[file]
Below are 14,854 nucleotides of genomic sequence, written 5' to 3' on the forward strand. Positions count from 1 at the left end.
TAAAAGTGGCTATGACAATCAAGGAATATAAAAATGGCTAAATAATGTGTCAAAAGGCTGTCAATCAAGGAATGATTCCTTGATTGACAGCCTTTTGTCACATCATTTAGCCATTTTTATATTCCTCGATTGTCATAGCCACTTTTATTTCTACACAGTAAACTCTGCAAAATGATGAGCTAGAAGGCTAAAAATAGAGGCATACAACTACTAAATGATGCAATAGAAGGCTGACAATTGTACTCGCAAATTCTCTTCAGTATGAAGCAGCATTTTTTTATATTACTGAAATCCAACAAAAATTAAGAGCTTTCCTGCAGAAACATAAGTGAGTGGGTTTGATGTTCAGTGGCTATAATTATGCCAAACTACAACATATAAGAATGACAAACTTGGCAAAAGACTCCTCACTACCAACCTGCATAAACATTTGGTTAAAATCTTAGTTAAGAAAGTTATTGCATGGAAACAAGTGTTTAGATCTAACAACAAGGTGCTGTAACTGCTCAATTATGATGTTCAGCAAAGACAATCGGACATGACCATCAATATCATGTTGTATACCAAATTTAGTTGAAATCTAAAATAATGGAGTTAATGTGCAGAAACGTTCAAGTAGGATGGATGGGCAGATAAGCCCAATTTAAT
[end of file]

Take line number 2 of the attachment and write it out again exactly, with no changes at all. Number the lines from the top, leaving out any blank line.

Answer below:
TAAAAGTGGCTATGACAATCAAGGAATATAAAAATGGCTAAATAATGTGTCAAAAGGCTGTCAATCAAGGAATGATTCCTTGATTGACAGCCTTTTGTCACATCATTTAGCCATTTTTATATTCCTCGATTGTCATAGCCACTTTTATTTCTACACAGTAAACTCTGCAAAATGATGAGCTAGAAGGCTAAAAATAGAGGCATACAACTACTAAATGATGCAATAGAAGGCTGACAATTGTACTCGCAAATTCTCTTCAGTATGAAGCAGCATTTTTTTATATTACTGAAATCCAACAAAAATTAAGAGCTTTCCTGCAGAAACATAAGTGAGTGGGTTTGATGTTCAGTGGCTATAATTATGCCAAACTACAACATATAAGAATGACAAACTTGGCAAAAGACTCCTCACTACCAACCTGCATAAACATTTGGTTAAAATCTTAGTTAAGAAAGTTATTGCATGGAAACAAGTGTTTAGATCTAACAACAAGGTGCTGTAACTGCTCAATTATGATGTTCAGCAAAGACAATCGGACATGACCATCAATATCATGTTGTATACCAAATTTAGTTGAAATCTAAAATAATGGAGTTAATGTGCAGAAACGTTCAAGTAGGATGGATGGGCAGATAAGCCCAATTTAAT